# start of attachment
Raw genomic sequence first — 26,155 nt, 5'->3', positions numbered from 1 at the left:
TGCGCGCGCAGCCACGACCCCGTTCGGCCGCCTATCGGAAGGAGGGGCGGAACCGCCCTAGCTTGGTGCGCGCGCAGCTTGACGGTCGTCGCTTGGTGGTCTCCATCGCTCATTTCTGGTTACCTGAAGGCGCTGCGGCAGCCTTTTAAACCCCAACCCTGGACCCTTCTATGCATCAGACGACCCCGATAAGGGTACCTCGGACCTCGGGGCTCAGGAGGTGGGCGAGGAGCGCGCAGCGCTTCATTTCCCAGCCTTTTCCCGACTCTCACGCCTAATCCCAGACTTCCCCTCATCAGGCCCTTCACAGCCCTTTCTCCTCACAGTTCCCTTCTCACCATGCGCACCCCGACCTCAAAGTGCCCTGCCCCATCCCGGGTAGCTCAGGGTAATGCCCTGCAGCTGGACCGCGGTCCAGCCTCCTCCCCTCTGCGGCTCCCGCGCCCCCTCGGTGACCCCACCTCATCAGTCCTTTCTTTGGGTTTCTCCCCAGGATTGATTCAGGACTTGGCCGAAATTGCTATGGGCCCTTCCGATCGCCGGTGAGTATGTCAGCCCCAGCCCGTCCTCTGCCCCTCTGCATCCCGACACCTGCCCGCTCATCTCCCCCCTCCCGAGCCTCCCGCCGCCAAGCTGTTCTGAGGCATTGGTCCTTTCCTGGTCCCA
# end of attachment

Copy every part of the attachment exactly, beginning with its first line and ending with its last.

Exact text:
Raw genomic sequence first — 26,155 nt, 5'->3', positions numbered from 1 at the left:
TGCGCGCGCAGCCACGACCCCGTTCGGCCGCCTATCGGAAGGAGGGGCGGAACCGCCCTAGCTTGGTGCGCGCGCAGCTTGACGGTCGTCGCTTGGTGGTCTCCATCGCTCATTTCTGGTTACCTGAAGGCGCTGCGGCAGCCTTTTAAACCCCAACCCTGGACCCTTCTATGCATCAGACGACCCCGATAAGGGTACCTCGGACCTCGGGGCTCAGGAGGTGGGCGAGGAGCGCGCAGCGCTTCATTTCCCAGCCTTTTCCCGACTCTCACGCCTAATCCCAGACTTCCCCTCATCAGGCCCTTCACAGCCCTTTCTCCTCACAGTTCCCTTCTCACCATGCGCACCCCGACCTCAAAGTGCCCTGCCCCATCCCGGGTAGCTCAGGGTAATGCCCTGCAGCTGGACCGCGGTCCAGCCTCCTCCCCTCTGCGGCTCCCGCGCCCCCTCGGTGACCCCACCTCATCAGTCCTTTCTTTGGGTTTCTCCCCAGGATTGATTCAGGACTTGGCCGAAATTGCTATGGGCCCTTCCGATCGCCGGTGAGTATGTCAGCCCCAGCCCGTCCTCTGCCCCTCTGCATCCCGACACCTGCCCGCTCATCTCCCCCCTCCCGAGCCTCCCGCCGCCAAGCTGTTCTGAGGCATTGGTCCTTTCCTGGTCCCA